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  • Tania León's Stride: A Polyrhythmic Life by Alejandro L. Madrid
  • Jade Kastel
Tania León's Stride: A Polyrhythmic Life. By Alejandro L. Madrid. (Music in American Life.) Urbana: University of Illinois Press, 2021. [xvi, 249 p. ISBN 9780252043949 (hardcover), $110; ISBN 9780252086014 (paperback), $24.95; ISBN 9780252052873 (e-book), price varies.] Music examples, photographs, bibliography, appendixes, index.

The first comprehensive biography of composer, conductor, and educator Tania León (b. 1943) is arriving at a peak moment, an accented stride if you will, in León's career. She has been selected as an honoree in the 45th Kennedy Center Honors ceremony in December 2022—a celebration set to occur several months following the writing of this review. As attendees and viewers watch her don the familiar rainbow ribbon, it will likely ignite a desire for the back-story of this creative genius. Alejandro L. Madrid's biography is waiting to satiate this intrigue, chronicling León's journey from a poor neighborhood in Cuba, to accompanying the Dance Theatre of Harlem, to her conducting lessons with Leonard Bernstein, to collaborations with the American Composers Orchestra's series Sonidos de las Américas at Carnegie Hall, and to the 2021 Pulitzer Prize in Music for her orchestral work Stride.

Tania León's Stride: A Polyrhythmic Life is one of more than 250 books in the longstanding series Music in American Life published by the University of Illinois Press. Madrid uses the introduction to explain how he chose the metaphor of counterpoint as a bibliographical form for this book, to place events in León's life in conversation with and show their relationship to significant historical and musical moments (p. 3). Just as rules and parameters undergird counterpoint exercises and compositions, Madrid and León likewise negotiated the project's scope and compositional parameters for how cultural, political, and personal events would work together in the biography. They arrived at some concrete rules, like leaving candid statements from friends or family still living in Cuba out of the book to avoid putting individuals at risk (p. 5).

Madrid titled the chapters after musical motives to symbolize aspects of León's experiences (p. 7). Chapters are not arranged chronologically, allowing Madrid's counterpoint to position events side by side to show how a motif was present at various stages in León's life. The first chapter, "Tonic," as one might guess, includes home, family, and León's musical upbringing in the midst of the Cuban revolution in the 1960s. Photos of her grandparents (p. 16), eight-year-old León at the piano (p. 21), and a postcard from her piano teacher visiting Paris (p. 24) help illustrate the milieu of León's childhood in Cuba.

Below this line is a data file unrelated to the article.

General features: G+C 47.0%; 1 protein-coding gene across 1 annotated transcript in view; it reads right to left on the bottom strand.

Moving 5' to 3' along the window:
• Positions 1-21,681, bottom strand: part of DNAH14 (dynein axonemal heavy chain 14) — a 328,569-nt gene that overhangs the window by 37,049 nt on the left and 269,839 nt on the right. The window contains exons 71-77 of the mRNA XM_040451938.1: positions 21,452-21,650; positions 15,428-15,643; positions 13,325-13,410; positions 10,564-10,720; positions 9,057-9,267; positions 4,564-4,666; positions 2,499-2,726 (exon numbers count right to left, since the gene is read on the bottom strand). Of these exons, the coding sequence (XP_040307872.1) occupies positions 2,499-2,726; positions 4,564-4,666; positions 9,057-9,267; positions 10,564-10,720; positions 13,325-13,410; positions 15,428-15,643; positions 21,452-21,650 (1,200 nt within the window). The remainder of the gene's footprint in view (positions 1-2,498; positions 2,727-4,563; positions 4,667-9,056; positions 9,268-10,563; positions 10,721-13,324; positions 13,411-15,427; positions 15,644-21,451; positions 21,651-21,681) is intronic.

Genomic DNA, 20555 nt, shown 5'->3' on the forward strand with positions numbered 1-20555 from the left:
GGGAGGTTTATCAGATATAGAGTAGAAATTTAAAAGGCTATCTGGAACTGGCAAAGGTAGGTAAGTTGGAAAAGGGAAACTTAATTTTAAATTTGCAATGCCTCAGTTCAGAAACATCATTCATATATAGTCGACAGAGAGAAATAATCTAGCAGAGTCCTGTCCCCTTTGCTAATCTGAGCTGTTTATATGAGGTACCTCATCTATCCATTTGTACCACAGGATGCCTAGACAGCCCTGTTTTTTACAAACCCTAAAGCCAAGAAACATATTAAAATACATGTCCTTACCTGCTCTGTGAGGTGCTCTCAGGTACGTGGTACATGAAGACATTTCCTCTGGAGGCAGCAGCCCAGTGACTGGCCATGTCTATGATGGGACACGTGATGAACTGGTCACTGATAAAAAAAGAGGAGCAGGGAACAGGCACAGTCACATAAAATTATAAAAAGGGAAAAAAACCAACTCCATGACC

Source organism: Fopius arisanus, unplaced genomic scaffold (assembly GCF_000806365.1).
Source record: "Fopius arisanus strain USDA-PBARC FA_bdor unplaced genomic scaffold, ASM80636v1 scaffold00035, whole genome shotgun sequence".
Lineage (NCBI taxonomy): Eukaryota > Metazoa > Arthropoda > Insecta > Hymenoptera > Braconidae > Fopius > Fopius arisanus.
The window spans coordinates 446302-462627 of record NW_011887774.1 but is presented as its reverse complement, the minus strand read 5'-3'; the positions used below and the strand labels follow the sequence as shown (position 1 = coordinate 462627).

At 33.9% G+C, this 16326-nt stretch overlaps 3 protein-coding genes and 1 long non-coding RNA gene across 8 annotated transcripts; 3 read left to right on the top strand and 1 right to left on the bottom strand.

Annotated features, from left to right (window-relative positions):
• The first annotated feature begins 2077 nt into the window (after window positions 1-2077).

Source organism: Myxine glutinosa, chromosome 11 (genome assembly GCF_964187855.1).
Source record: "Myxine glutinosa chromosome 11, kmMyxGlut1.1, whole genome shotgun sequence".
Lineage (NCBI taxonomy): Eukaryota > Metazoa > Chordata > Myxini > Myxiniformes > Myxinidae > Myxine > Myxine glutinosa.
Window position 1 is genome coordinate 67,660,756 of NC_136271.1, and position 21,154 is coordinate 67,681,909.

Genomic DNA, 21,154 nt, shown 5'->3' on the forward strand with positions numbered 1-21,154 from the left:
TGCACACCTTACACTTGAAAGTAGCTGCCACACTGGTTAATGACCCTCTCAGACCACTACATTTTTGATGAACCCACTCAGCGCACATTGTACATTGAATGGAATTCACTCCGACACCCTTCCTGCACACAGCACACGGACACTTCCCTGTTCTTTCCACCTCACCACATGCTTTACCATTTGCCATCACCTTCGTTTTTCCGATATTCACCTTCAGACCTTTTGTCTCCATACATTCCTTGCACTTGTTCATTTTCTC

"Modulation and Displacement" leans into the tensions between cubanos de adentro (Cubans residing on the island) and cubanos de afuera (Cubans living abroad). León's life modulated when she left Cuba as an exile, signaling an era when neither the US nor Cuba felt like a home key. The sadness and struggle of displacement is a theme throughout the book. Her passport was canceled as a result of leaving on one of the Vuelos de la Libertad (Freedom Flights; p. 35), which in turn led to León's missing the funeral of one of her foundational family figures, [End Page 407] her grandmother Mamota (p. 37). A section titled "1979: Seven Days That Shook Tania León" tells of her emotional return to Cuba to see her family for the first time in twelve years (p. 39). It was during this trip that León discovered how the Castro government silenced the accomplishments of creative exiles.

León was determined to avoid taking sides in Cuban politics. Despite her apolitical stance, "her name and artist activities were still rendered invisible" in Cuba (p. 41). The 1970s feminist adage that "the personal is political" is a reality that León experienced all too frequently. Despite León's dislike of identity labels and her desire to remain neutral on the polarizing topic of the Cuban revolution—an effort to protect her family in Cuba...